Annual averages of PBBA at the rural site and urban background are gener-ally showing comparable concentrations and trends. PBBA concentrations in urban background exceeded those at the rural site during 2015 – 2017, where the same marker was measured at both sites. However, this increment has decreased from 40% in 2015 to 5% in 2017. 

Annual averages of PBBA were highest in 2010 and 2011. That is, as an annual average at these sites, ambient air contained 1.6 - 2.5 µg/m3 primary particles in the PM2.5 fraction originating from biomass burning of which residential wood combustion is believed to be the major contributor. In the winter season, these concentrations were higher and conversely lower during summer.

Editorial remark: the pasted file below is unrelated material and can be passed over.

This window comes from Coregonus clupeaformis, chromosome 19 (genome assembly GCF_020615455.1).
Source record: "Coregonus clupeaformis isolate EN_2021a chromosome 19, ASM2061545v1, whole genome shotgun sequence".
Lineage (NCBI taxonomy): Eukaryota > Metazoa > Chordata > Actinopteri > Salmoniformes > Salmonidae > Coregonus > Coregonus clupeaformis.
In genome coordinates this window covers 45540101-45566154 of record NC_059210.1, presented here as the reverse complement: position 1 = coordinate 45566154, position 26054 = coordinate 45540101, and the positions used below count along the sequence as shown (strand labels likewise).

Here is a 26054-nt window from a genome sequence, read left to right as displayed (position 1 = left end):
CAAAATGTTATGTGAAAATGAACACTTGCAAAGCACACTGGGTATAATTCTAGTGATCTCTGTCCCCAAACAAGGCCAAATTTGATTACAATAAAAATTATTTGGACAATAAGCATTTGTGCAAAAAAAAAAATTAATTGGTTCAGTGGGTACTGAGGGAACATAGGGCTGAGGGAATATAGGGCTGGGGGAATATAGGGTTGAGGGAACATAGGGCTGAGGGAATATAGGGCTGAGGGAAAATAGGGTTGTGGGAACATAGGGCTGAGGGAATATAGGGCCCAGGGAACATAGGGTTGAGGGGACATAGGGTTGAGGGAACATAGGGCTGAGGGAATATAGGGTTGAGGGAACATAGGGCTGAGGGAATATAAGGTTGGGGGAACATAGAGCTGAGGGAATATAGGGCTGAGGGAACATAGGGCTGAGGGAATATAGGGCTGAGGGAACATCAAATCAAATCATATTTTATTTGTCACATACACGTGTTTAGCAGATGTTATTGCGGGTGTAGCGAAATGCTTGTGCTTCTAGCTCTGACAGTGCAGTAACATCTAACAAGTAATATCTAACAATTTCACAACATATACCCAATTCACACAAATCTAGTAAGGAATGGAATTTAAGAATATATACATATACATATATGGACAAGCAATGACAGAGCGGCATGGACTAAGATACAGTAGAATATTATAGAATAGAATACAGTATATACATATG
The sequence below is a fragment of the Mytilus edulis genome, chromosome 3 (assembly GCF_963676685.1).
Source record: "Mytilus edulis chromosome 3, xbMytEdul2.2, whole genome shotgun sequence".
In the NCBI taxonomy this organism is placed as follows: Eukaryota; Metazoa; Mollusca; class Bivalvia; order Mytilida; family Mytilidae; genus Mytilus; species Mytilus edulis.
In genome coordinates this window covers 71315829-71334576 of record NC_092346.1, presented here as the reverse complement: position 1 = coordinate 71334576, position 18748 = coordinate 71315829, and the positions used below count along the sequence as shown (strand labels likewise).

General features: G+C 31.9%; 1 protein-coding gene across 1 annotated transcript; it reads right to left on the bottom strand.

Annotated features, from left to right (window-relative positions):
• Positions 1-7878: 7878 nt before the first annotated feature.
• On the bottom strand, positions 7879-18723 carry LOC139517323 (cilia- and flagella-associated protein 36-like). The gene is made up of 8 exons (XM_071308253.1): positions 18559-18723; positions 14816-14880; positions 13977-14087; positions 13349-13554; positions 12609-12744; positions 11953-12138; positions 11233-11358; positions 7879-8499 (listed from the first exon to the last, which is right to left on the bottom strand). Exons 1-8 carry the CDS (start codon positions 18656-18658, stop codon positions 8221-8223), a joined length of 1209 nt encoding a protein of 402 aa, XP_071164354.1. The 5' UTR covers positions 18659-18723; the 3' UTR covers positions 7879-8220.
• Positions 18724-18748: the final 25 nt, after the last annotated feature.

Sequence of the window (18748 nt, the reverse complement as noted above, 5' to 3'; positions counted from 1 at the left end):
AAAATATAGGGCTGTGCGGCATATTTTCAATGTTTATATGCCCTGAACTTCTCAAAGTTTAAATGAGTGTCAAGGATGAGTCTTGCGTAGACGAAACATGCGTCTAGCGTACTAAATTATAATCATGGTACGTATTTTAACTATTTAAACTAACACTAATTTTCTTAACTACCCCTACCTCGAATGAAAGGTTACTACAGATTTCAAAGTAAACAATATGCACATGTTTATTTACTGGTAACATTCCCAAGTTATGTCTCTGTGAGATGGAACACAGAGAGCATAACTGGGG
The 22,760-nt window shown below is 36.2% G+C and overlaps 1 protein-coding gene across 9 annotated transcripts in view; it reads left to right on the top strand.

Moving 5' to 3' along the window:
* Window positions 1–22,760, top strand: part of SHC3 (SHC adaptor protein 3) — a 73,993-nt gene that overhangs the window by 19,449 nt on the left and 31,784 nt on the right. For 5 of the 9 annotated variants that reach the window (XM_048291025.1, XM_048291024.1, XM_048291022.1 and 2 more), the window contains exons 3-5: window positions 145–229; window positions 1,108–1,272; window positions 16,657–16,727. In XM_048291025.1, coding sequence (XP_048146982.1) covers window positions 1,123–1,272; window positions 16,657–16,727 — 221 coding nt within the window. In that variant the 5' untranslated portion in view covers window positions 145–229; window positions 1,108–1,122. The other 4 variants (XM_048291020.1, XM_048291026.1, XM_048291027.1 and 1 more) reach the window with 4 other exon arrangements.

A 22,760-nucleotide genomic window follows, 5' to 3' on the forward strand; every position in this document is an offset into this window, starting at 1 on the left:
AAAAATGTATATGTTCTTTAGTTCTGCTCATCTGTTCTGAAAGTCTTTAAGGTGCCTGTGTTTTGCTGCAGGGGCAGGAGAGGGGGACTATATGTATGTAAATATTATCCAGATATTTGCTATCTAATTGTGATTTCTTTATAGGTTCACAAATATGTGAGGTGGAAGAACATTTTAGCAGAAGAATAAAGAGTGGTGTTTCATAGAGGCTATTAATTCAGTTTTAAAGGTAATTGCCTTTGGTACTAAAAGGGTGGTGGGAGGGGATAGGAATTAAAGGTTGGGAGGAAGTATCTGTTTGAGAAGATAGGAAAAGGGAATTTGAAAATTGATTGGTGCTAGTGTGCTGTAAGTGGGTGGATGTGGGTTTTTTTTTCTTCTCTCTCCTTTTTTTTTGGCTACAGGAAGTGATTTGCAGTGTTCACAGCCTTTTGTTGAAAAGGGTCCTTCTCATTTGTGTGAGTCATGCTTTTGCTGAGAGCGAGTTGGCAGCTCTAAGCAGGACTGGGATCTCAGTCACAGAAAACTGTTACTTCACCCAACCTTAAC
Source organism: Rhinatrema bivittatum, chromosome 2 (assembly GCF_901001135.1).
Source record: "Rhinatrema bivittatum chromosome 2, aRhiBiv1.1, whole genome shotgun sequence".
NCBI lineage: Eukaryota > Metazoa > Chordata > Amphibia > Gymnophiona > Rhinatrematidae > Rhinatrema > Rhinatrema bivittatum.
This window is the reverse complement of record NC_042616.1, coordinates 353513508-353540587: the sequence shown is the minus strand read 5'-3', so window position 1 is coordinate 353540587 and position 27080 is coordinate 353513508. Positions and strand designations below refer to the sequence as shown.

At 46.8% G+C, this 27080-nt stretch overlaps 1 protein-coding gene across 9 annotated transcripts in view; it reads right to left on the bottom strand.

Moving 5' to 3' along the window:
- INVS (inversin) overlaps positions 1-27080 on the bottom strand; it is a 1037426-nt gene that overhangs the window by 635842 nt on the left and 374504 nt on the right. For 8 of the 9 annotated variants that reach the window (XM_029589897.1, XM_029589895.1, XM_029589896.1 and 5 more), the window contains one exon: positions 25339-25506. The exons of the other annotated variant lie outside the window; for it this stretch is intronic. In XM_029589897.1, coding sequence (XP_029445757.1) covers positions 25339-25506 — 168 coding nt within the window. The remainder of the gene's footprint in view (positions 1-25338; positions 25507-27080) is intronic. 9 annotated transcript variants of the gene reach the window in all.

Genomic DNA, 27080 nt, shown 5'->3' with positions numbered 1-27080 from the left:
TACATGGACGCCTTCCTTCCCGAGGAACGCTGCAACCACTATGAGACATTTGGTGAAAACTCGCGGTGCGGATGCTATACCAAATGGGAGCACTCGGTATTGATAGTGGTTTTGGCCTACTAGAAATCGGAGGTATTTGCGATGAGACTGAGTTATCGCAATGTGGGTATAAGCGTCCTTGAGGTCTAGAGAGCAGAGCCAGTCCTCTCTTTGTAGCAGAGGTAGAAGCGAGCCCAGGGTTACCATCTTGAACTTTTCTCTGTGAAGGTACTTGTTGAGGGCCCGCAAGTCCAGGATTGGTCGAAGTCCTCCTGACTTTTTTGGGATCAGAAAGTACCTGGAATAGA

PBBA concentrations were also calculated season wise during winter (Decem-ber, January, and February) in two calendar years. Urban background PBBA decreased from 4.0 µg/m3 in 2010/2011 to 2.7 µg/m3 in 2016/2017. A comparable trend was calculated for the rural site, i.e. 3.9 µg/m3 in 2010/2011 decreasing to 2.5 µg/m3. At the suburban site 3.3 µg/m3 was calculated for 2016/2017. These results indicate that exposure to primary particles from residential wood combustion may be higher in the suburbs than rural and urban background. Furthermore, the exposure may be higher in urban background than at rural locations. Time series of annual average PBBA concentrations shows an initially decreasing trend, which has increased slightly in 2017. By comparison with a product of RWC modelled from emission inventories, measured concentrations decreased more than modelled ones. Both techniques showed an initial decrease in pollutants from RWC from 2010.